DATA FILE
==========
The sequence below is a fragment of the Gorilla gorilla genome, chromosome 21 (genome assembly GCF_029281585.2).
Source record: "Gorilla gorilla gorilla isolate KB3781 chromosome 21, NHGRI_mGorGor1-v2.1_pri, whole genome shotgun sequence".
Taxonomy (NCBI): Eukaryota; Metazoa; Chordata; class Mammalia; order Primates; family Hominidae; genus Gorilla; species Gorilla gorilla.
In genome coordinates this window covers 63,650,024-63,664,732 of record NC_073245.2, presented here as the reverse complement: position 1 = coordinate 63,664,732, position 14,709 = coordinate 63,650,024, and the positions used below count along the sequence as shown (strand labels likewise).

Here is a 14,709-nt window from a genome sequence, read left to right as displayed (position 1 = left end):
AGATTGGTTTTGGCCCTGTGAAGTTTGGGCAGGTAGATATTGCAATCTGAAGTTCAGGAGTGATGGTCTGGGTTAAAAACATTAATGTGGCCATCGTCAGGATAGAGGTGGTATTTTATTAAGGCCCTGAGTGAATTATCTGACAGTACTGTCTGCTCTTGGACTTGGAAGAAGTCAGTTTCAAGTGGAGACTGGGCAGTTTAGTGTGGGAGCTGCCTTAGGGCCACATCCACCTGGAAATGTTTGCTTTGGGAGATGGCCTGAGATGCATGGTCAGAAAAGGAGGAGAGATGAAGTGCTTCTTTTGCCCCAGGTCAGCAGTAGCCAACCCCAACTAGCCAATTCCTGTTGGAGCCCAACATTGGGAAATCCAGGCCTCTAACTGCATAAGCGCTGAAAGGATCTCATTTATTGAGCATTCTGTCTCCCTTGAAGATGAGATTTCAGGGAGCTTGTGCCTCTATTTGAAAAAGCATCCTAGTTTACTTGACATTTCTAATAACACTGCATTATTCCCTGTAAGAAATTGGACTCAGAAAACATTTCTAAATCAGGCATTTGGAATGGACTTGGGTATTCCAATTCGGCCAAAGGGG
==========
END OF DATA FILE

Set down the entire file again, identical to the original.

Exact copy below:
The sequence below is a fragment of the Gorilla gorilla genome, chromosome 21 (genome assembly GCF_029281585.2).
Source record: "Gorilla gorilla gorilla isolate KB3781 chromosome 21, NHGRI_mGorGor1-v2.1_pri, whole genome shotgun sequence".
Taxonomy (NCBI): Eukaryota; Metazoa; Chordata; class Mammalia; order Primates; family Hominidae; genus Gorilla; species Gorilla gorilla.
In genome coordinates this window covers 63,650,024-63,664,732 of record NC_073245.2, presented here as the reverse complement: position 1 = coordinate 63,664,732, position 14,709 = coordinate 63,650,024, and the positions used below count along the sequence as shown (strand labels likewise).

Here is a 14,709-nt window from a genome sequence, read left to right as displayed (position 1 = left end):
AGATTGGTTTTGGCCCTGTGAAGTTTGGGCAGGTAGATATTGCAATCTGAAGTTCAGGAGTGATGGTCTGGGTTAAAAACATTAATGTGGCCATCGTCAGGATAGAGGTGGTATTTTATTAAGGCCCTGAGTGAATTATCTGACAGTACTGTCTGCTCTTGGACTTGGAAGAAGTCAGTTTCAAGTGGAGACTGGGCAGTTTAGTGTGGGAGCTGCCTTAGGGCCACATCCACCTGGAAATGTTTGCTTTGGGAGATGGCCTGAGATGCATGGTCAGAAAAGGAGGAGAGATGAAGTGCTTCTTTTGCCCCAGGTCAGCAGTAGCCAACCCCAACTAGCCAATTCCTGTTGGAGCCCAACATTGGGAAATCCAGGCCTCTAACTGCATAAGCGCTGAAAGGATCTCATTTATTGAGCATTCTGTCTCCCTTGAAGATGAGATTTCAGGGAGCTTGTGCCTCTATTTGAAAAAGCATCCTAGTTTACTTGACATTTCTAATAACACTGCATTATTCCCTGTAAGAAATTGGACTCAGAAAACATTTCTAAATCAGGCATTTGGAATGGACTTGGGTATTCCAATTCGGCCAAAGGGG